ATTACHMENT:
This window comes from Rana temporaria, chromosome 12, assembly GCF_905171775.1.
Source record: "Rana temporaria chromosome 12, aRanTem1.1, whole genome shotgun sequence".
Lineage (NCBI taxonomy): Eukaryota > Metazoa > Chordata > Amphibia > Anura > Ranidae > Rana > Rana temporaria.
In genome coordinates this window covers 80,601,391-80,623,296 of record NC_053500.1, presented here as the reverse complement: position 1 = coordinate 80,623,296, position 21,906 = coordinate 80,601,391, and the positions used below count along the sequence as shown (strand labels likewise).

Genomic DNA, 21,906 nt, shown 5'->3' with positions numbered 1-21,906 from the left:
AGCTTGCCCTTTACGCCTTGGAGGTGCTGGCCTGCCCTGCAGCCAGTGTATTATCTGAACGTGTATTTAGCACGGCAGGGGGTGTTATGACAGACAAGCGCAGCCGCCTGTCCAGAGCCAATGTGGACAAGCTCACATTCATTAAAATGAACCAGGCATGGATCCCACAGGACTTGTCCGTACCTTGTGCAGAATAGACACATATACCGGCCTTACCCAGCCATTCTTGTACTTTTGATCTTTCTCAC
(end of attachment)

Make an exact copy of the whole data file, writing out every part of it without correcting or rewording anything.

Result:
This window comes from Rana temporaria, chromosome 12, assembly GCF_905171775.1.
Source record: "Rana temporaria chromosome 12, aRanTem1.1, whole genome shotgun sequence".
Lineage (NCBI taxonomy): Eukaryota > Metazoa > Chordata > Amphibia > Anura > Ranidae > Rana > Rana temporaria.
In genome coordinates this window covers 80,601,391-80,623,296 of record NC_053500.1, presented here as the reverse complement: position 1 = coordinate 80,623,296, position 21,906 = coordinate 80,601,391, and the positions used below count along the sequence as shown (strand labels likewise).

Genomic DNA, 21,906 nt, shown 5'->3' with positions numbered 1-21,906 from the left:
AGCTTGCCCTTTACGCCTTGGAGGTGCTGGCCTGCCCTGCAGCCAGTGTATTATCTGAACGTGTATTTAGCACGGCAGGGGGTGTTATGACAGACAAGCGCAGCCGCCTGTCCAGAGCCAATGTGGACAAGCTCACATTCATTAAAATGAACCAGGCATGGATCCCACAGGACTTGTCCGTACCTTGTGCAGAATAGACACATATACCGGCCTTACCCAGCCATTCTTGTACTTTTGATCTTTCTCAC